How Iron Status Affects Iron Absorption in Infants
Nutrition is complex, especially in the realm of bioavailability. For nutrients with known deficiency disease, such as iron, assessing the effect of an intervention is more complicated than a simple dose-response effect. Iron absorption depends on the type of iron that is provided in the food or supplement (particularly heme vs. non-heme iron), the levels of iron absorption promotors such as vitamin C in the meal, the levels of iron absorption inhibitors such as phytate or tannic acid, and the health and iron status of the individual. This is particularly important because nutritional anemia, caused predominantly by iron deficiency, is a significant worldwide problem and the most common nutritional deficiency (according to the World Health Organisation) that roughly 1.6 billion people suffer from. In particular, women of child-bearing age (especially pregnant women), infants and toddlers are most affected.
Finkelstein and colleagues investigated the role of prenatal iron and iron absorption in a group of 59 breastfed infants aged two and five months. The infants lived in a semi-urban area in Lima, Peru. Infants were divided into two groups based on provision of iron to their mothers during pregnancy: those that received regular supplemental iron during pregnancy, and those that did not. The iron absorbance using 58Fe iron isotopes in the infants was determined at both 2 and 5 months of age, as were a number of important measures of iron status in both the mothers and infants at both time periods.
At the baseline measurement when infants were aged around 2 months, almost two thirds of the women were anemic, as were three quarters of the infants. At this time point, iron deficiency anemia was found in 37% of the mothers and 2 months, and this was reduced to only 21% at 5 months, presumably as these breastfeeding women recovered from the iron demands of pregnancy. No infants had iron deficiency anemia at 2 months, however 25% had developed the condition by the age of 5 months. Infants of mothers that were iron deficient at 2 months were much more likely to be iron deficient at 5 months than the offspring of non-deficient mothers.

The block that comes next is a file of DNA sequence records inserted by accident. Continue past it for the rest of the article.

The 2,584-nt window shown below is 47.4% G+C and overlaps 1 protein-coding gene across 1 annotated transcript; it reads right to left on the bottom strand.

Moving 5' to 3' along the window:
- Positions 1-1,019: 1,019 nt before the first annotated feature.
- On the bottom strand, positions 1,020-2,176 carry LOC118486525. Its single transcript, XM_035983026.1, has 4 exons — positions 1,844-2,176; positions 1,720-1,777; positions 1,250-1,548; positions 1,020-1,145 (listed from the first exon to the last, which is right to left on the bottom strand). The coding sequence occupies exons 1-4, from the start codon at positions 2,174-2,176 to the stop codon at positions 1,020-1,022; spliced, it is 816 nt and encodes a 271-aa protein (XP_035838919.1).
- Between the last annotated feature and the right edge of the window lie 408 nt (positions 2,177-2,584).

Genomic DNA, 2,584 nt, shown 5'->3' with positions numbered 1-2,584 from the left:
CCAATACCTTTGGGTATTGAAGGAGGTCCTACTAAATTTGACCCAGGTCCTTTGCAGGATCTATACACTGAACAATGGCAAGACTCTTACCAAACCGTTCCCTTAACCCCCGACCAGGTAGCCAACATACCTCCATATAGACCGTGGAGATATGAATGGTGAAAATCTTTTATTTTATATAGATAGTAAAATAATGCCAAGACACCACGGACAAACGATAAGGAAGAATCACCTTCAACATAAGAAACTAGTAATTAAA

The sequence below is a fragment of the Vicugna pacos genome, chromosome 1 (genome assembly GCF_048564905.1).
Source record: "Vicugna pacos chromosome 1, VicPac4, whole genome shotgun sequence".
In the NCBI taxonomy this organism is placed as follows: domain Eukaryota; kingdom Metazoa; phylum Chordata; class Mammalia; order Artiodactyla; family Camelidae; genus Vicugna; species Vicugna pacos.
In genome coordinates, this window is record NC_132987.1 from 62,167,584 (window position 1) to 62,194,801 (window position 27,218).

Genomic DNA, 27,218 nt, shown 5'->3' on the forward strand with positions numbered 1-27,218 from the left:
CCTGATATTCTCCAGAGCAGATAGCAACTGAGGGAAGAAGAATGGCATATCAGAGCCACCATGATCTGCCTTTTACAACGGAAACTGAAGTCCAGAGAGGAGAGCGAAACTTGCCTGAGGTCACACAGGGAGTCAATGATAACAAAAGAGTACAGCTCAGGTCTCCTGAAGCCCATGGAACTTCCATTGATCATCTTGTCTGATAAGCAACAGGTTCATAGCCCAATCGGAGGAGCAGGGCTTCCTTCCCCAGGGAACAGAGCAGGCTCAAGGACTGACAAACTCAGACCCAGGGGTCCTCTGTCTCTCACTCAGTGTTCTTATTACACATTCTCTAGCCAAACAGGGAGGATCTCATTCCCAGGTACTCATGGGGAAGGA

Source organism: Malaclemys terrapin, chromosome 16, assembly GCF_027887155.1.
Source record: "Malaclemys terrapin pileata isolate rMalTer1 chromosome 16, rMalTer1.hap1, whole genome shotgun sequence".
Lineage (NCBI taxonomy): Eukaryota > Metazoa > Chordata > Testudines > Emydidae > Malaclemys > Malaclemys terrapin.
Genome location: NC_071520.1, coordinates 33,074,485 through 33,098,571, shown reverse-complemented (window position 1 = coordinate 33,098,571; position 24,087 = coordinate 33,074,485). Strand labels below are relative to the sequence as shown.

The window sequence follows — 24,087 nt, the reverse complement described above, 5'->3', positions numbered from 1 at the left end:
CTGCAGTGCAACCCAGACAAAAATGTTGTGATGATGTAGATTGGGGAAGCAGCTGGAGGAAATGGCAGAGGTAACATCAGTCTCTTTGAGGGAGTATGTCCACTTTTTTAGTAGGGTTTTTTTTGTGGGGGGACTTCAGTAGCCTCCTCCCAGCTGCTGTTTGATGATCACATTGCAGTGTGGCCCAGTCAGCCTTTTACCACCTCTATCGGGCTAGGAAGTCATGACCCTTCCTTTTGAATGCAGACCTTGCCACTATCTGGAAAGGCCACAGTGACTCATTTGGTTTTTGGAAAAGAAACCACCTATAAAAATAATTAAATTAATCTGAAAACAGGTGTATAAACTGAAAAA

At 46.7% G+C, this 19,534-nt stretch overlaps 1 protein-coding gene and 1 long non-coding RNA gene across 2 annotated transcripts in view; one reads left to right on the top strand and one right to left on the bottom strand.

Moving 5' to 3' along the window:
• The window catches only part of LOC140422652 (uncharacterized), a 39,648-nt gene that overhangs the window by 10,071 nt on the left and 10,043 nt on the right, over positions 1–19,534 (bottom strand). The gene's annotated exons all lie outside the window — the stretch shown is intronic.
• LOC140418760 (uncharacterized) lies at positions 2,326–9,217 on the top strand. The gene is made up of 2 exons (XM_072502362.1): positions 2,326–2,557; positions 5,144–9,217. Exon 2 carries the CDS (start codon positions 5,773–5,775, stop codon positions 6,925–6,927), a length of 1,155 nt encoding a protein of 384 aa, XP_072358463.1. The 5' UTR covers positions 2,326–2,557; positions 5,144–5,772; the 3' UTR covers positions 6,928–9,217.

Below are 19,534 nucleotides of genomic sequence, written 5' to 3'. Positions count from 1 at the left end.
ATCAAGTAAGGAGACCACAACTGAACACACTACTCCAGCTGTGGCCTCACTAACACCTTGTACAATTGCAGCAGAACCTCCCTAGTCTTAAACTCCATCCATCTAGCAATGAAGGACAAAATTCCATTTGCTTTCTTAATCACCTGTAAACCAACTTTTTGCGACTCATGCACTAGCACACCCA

There was a slight decrease in the iron concentration in breast milk between measurements taken at 2 and 5 months, although it was not statistically significant. The iron absorption in the infants increased significantly between 2 and 5 months; it is well known that iron uptake increases in people who have low iron stores (see open access review from Finberg). This also appears to be the case in infants.
Although parents are advised that infant iron stores at birth are enough to last through the first 6 months of life, the data from this study show that iron stores were depleted in a quarter of infants by 5 months, in this Peruvian population. A high proportion of postpartum women were also iron depleted. Although low maternal iron status appears to be associated with increased risk of iron deficiency by 5 months of age in infants, presumably due to a better iron status and transfer during pregnancy, increases in supplemental iron did not have an effect. Information about iron supplementation was observational, however, and other factors may have affected infant iron levels.
Vulnerable populations like infants and postpartum women appear to be at risk of iron deficiency in Peru. The prevalence of iron deficiency was much higher in this population compared to in well-nourished populations. Interventions that improve the iron status of people living in developing countries are urgently needed to improve the health of infants and their mothers.
Julia L Finkelstein, Kimberly O O'Brien, Steven A Abrams, and Nelly Zavaleta. Infant iron status affects iron absorption in Peruvian breastfed infants at 2 and 5 mo of age. Am J Clin Nutr 2013 ajcn.056945; First published online October 2, 2013. doi:10.3945/ajcn.112.056945
Finberg KE. Unraveling mechanisms regulating systemic iron homeostasis. Hematology Am Soc Hematol Educ Program. 2011;2011:532-7. doi: 10.1182/asheducation-2011.1.532. http://www.ncbi.nlm.nih.gov/pubmed/22160085
Kraemer K. Nutritional Anemia. 2007. Sight and Life Press, Basel, Switzerland. http://www.sightandlife.org/fileadmin/data/Books/Nutritional_anemia_book.pdf